Leaders can provide their team members with more challenging opportunities by opening the door for them to work on something they aren't as familiar with but have expressed interest in. These are typically areas that might be related to the employee's strengths, but they haven't had the opportunity to venture into yet.

Another approach is offering team members the opportunity to solve a new problem. Leaders themselves often like to be the person solving an issue, but your team likely wants to jump in to help find the answer. Providing that opportunity allows for a different type of engagement from your team members.

3. Listening

While providing both a flexible and challenging work environment is crucial, I've found the biggest piece of creating an employee experience and engaging each team member is through listening. My favorite quote from leadership development expert Peter Drucker is the following: “Listening (the first competency of leadership) is not a skill, it is a discipline. All you have to do is keep your mouth shut.”

While Drucker’s words are easy to digest, the discipline is hard for many. When leaders listen, they are opening themselves up to explore what is being said and how they can ask better questions to help their employees seek answers themselves.

So, do more listening and less talking. You might want to provide all the answers. However, a more effective solution that helps you both listen and find answers is asking questions. This gives you the opportunity to listen, while also providing your team with the opportunity to explore, think critically and solve the problem.

I’ve worked with some leaders who have shared they believe providing the three areas listed above gives employees too much power. But, the workplace isn’t about power. I believe the workplace is about partnerships and fostering an environment that creates experiences for your employees and, in turn, your consumers. Listen to your employees' wants, and partner on developing the flexibility and challenges they are seeking and you’ll have potential employees knocking on the door regularly to be a part of your team.

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Do you design your organization as a place people want to engage in or as a place people need to be in? I believe a shift is coming forward in the way people are thinking about their potential next employers. With current unemployment rates lingering between 3.5 and 4%, many workers don't need to actively search for a job. But in my experience, those who do are searching regularly for a more engaging organization.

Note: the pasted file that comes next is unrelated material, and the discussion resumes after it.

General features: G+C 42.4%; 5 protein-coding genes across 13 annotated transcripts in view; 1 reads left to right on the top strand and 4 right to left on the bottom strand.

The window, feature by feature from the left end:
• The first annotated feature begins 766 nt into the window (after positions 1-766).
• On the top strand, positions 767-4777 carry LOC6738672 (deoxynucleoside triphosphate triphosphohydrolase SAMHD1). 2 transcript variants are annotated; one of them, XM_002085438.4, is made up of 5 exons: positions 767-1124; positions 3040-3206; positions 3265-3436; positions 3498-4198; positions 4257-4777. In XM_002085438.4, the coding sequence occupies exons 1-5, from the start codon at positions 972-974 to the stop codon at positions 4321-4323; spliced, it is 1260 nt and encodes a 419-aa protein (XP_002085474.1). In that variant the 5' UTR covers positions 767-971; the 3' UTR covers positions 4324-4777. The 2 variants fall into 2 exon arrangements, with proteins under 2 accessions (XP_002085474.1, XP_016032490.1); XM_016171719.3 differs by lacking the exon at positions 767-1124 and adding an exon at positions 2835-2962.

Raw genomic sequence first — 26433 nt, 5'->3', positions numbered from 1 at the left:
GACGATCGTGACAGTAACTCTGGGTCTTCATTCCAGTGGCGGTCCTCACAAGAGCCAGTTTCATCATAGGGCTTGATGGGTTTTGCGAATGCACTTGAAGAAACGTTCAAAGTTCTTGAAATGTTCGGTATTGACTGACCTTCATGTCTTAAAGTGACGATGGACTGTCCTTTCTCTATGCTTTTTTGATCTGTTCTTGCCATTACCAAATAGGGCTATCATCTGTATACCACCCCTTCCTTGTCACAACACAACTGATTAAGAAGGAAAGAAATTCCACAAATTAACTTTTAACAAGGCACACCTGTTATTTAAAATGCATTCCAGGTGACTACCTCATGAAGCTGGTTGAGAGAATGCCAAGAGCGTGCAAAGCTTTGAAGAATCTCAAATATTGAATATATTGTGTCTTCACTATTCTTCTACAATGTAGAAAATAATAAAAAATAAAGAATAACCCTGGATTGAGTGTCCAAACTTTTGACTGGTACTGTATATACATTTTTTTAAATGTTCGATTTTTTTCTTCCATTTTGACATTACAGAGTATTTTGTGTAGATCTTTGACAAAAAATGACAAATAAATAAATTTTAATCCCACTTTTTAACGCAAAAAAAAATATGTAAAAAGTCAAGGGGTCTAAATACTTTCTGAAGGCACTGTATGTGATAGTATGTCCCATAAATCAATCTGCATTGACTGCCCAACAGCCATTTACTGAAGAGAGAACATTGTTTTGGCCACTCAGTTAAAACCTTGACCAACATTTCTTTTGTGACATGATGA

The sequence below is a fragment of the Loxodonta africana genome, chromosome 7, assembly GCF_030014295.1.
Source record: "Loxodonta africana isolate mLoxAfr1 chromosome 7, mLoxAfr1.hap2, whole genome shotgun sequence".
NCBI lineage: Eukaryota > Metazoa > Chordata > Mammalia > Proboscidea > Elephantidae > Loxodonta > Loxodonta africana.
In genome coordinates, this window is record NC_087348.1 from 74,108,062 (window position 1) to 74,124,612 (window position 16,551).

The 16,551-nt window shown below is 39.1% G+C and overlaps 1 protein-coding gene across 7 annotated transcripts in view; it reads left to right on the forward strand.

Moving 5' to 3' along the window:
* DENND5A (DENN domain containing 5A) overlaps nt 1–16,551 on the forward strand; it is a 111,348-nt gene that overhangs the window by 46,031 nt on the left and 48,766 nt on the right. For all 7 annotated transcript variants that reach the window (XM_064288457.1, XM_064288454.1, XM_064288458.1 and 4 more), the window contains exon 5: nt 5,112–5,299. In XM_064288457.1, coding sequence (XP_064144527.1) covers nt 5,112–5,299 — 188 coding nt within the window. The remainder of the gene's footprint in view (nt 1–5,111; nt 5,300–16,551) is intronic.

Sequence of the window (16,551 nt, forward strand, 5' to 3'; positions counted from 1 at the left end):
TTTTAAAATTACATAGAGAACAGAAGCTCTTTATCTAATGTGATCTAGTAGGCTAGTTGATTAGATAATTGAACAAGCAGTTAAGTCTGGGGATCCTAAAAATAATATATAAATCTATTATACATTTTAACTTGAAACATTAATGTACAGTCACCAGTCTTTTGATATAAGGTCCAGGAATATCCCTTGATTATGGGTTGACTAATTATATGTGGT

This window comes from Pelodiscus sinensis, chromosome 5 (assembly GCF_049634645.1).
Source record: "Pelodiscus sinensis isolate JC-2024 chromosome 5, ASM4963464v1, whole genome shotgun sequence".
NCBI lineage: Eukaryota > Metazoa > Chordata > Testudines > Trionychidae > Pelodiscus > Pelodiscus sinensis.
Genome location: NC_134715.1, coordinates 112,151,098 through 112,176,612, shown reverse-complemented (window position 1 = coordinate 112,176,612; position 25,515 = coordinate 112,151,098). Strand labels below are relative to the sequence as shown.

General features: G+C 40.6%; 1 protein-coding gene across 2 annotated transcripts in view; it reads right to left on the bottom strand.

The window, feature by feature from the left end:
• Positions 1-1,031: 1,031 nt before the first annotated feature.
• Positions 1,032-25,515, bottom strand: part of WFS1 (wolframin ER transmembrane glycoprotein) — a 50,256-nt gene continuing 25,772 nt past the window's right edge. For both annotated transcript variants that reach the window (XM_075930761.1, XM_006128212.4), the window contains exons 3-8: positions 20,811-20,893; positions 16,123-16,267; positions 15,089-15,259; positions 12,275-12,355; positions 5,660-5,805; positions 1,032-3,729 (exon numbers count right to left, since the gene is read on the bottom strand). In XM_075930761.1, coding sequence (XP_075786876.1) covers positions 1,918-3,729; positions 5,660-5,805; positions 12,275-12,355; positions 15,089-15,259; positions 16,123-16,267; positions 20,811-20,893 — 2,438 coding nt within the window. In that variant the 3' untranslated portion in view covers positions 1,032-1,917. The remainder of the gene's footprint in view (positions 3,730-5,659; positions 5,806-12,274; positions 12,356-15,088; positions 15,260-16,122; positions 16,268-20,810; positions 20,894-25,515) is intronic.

Engagement is critical, and many candidates today are basing their choice on which company fits their wants. With this shift, there are key areas employers should ensure are present and prevalent in their organizations' cultures if they intend to attract and retain a high-performing workforce. As a coach of organizational development, I've determined three keys you can incorporate into your company:

1. Flexibility

Job seekers are looking for flexibility. If your industry isn’t designed this way, you have an opportunity for innovation in an effort to make the environment more flexible.

In the past five years, I haven’t worked for an organization that was rigid in the 9 a.m. to 5 p.m. office setting, nor have I been able to attract top talent to work in that rigidness. I had amazing talent who made it clear they wanted to work on my teams, but wanted to work remotely with flexible hours at times.

Employees want to be a part of a winning team, but there is nothing that says winning requires you to be at a desk from 9 a.m. to 5 p.m. I believe today's workers are innovative, and they want the flexibility of an innovative workplace. Create an environment that is flexible to their wants, not what you believe success needs to look like because of outdated norms.

If you are interested in applying this concept to your team, remember to:

• Discuss scoping around flexibility. Talk with your team about what they are looking for, and have a partnered conversation with shared accountability to make as much of it happen as possible. For example, if your team needs to be on-site on Wednesday mornings for a metrics huddle, then be clear that working in the office on Wednesdays is non-negotiable. But as you're having these conversations, remember to focus more on what can be done versus what can't.